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Is the Raspberry for me

Thu Nov 14, 2013 4:00 pm


I work in the motorcycle industry designing drivetrain components. We are currently working on a new project which is going to involve a brain box per say of controlling solenoids via relays. System is 12V (Motorcycle/Car battery). I want to know if the Raspberry is right for me vs. the Ardunio and or should I use both?. We are looking for a system just for testing purposes is why I'm looking at the Ardunio or Raspberry

I want to be able to say start the bike; with a push button, hold say up shift button for 5 sec to arm the system, then it starts the program (which is armed and waiting for more input commands). After system (program) is running, say I press the button again would indicate that I need a solenoid to operate and then ms (milliseconds) later turn on another solenoid. These solenoids would only stay on for the duration of a motorcycle up shift (milliseconds). Then the program would start over.

Down shift button would run a similar program but operate the solenoids at different timing then the up shift side.

Please let me know your thoughts as I want the system to operate off of real world inputs / outputs and possible set it so that when it hits a certain MPH operate another solenoid holding power off or on depending on throttle sensor percentage.



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Re: Is the Raspberry for me

Fri Nov 15, 2013 9:54 am

Hi Chad.
Many ways to cook an egg.

The Arduino and the Raspberry, or a PIC, could all do this. When I'm designing I start by writing out my requirements in real world numbers. Specifically, number of inputs required, number of outputs required, minimum response time, interfacing to relays/solenoids requirements etc.

One thing I would say is that if yoiu are using 12V solenoids then switching them with relays is reinventing the wheel, because solenoids and relays are switched elecctromagnetically. I understand you that you may be looking to provide a degree of isolation and want to step up the switching current by using a relay, but it might be better to use solid state switching, such as a FET or a high side driver like an IPS511, to keep the timing in the 'excellent' range. Relays are slow and their switching time varies, in ms, depending on a lot of factors. They might also trigger falsely if the bike hits a pothole (I'm a biker too, I know how it goes !)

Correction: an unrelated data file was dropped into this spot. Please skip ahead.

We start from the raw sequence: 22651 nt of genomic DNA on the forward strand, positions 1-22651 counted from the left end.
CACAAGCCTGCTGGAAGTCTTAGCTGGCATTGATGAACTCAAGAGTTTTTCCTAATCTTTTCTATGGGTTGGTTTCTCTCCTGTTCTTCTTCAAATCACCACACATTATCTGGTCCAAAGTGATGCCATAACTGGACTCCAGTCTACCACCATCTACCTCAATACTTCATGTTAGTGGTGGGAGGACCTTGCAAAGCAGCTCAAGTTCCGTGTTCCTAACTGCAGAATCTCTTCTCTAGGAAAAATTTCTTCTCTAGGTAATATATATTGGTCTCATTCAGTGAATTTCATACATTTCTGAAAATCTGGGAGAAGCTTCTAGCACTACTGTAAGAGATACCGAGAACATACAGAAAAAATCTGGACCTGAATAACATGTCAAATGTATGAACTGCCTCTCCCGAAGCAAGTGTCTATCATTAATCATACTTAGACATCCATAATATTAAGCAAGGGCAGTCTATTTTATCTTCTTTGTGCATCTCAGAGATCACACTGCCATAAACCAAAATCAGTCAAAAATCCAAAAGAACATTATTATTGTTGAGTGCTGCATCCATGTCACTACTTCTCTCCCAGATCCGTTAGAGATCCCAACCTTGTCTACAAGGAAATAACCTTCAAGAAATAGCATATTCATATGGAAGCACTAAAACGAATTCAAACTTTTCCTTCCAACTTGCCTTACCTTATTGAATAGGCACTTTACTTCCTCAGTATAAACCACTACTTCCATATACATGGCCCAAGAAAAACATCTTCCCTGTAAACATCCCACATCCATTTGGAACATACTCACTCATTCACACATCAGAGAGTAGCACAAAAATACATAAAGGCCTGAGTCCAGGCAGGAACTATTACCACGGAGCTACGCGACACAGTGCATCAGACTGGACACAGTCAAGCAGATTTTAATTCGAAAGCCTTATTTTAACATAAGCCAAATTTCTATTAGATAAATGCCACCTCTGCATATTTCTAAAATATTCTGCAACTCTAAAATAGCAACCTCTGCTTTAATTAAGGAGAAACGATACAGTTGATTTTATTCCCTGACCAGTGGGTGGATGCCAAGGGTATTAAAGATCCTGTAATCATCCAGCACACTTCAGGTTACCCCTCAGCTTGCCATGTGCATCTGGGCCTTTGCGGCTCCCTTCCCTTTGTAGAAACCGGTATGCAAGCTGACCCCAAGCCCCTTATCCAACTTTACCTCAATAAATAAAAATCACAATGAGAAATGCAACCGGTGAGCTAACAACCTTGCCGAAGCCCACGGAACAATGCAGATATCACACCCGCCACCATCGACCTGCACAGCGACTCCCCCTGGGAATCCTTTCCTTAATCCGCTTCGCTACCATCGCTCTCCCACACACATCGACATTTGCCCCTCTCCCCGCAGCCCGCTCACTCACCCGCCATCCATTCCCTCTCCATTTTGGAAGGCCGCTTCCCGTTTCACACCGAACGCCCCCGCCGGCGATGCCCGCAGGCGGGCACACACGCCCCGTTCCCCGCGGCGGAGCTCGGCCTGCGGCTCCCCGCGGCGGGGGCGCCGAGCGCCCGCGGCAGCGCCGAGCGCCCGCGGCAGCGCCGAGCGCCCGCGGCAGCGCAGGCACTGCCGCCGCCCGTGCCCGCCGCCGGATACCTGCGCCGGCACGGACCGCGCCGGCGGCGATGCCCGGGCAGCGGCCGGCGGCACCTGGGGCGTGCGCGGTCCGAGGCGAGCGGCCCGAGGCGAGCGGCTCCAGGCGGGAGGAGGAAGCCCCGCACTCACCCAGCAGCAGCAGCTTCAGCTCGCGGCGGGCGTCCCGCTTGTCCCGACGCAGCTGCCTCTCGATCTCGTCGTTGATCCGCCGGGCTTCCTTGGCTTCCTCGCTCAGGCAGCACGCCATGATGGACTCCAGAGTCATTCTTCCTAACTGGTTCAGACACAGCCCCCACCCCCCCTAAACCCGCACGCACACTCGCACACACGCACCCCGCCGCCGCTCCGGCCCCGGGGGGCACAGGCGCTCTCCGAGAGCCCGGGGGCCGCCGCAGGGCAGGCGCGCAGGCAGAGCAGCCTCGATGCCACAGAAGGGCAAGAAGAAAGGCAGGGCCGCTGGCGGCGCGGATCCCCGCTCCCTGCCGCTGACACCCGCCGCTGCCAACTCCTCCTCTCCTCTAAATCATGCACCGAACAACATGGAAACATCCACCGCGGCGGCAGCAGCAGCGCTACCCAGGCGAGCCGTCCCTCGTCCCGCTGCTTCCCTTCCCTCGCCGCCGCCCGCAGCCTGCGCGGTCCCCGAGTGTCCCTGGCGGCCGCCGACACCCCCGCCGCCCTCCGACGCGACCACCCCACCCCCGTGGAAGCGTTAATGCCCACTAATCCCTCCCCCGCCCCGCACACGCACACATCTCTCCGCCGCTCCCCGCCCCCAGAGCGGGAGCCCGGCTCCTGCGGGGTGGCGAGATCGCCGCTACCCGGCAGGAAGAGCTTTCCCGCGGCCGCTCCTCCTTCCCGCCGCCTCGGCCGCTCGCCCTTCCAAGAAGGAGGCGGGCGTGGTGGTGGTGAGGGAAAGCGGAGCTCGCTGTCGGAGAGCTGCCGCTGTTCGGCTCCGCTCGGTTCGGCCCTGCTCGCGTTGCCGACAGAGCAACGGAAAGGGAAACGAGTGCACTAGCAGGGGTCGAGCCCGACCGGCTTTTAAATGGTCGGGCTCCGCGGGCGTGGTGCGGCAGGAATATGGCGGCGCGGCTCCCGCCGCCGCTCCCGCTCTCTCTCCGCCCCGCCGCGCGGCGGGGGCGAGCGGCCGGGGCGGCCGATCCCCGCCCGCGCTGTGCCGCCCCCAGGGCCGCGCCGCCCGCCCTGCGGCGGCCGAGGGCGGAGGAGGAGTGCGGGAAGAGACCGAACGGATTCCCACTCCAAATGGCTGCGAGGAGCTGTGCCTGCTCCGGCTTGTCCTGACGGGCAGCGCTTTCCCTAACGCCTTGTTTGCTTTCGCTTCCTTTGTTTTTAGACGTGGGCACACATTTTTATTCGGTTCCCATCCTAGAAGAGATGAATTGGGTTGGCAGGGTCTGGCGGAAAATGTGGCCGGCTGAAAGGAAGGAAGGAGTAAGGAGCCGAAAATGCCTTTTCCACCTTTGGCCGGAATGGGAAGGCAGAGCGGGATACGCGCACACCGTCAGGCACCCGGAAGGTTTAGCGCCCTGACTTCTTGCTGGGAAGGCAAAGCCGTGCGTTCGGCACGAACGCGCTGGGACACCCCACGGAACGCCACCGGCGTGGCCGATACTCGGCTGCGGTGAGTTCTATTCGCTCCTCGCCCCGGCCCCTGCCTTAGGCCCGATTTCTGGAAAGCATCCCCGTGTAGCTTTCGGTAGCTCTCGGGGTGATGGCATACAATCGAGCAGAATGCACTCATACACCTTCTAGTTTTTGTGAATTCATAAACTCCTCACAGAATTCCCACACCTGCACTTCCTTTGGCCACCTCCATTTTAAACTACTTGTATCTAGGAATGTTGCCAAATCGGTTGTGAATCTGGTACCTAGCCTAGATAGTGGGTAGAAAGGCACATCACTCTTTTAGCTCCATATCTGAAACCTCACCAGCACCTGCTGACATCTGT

I guess you're looking to switch an upshift solenoid and a downshift solenoid, and a solenoid acting on the clutch too ? (old school gearbox crashing can still work however !).

That's 3 relatively high current devices requiring fast switching (and a diode in parallel with each one to kill the switch-off spike). 2 or 3 input buttons for the rider.

As for a control method, what about a switch on the clutch mechanism to tell the controller it is safe to shift gears - no clutch signal - no shift (good safety). The clutch is likely operate at different speeds depending on the temperature, and how well oiled the shift mechanism is.

This project doesn't need even a microcontroller, but then again you could make a sophisticated system to do a lot of monitoring and make the system very easy to tune as well as make it customisable to allow it to make it's own decision , say, to do two downshifts instead of one if you are braking hard.


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Re: Is the Raspberry for me

Fri Nov 15, 2013 11:53 am

I'd go Arduino for your application.
Reason being that it does less to clutter up your workflow, and has enough in/out lines for the task.
You'll need a PC to upload your programs from and debug.
You can write your programs to send out a single line of text from an arduino for debug purposes such as a line to display on your PC that arduino noticed a buttonpress.

You'll also need something for power supply from the 10 to 14V vehicle battery after you have removed the debug pc and usb.
I like DC-DC buck regulators. You can get your boss to buy ten of those on ebay. Wind the screw to select 6V and solder that to the arduino where its power socket is. The arduino has its own regulator down to the 5V or 3.3V which it uses but I did not know whether that is rated for 14V input.

You'd not press shift at a computer; you'd press a switch to one of the arduino pins, which can do whatever you had programmed it to do.

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Re: Is the Raspberry for me

Fri Nov 15, 2013 12:52 pm

I have a couple of Arduino Leonardos, and the DC supply can be either 5V via microUSB, like the Raspberry Pi, or DC via a power jack. The input via the power jack is nominally 7 to 12Vdc. The upper limit is 20V, although there is a warning about possible overheating of the onboard Voltage regulator.
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Re: Is the Raspberry for me

Fri Nov 15, 2013 3:34 pm

I think I'd suggest an arduino too - pretty quick to set up and easily changed if you want to change the timing. (plug a USB lead in.) If you're just firing a few solenoids (big ones admittedly) in a fixed sequence, a raspberry pi is well over the top, unless you need a fancy screen on the top of the tank or something 8-)

Beware of all the electronic/electric considerations - large induced currents from relays or solenoids, etc. as fixit mentioned above. It's worth having a go for a one-off thing for experiments, but if you ever considered something like this for production you'd need a proper electronic engineer who knows how to deal with all the power supply and reliability issues.

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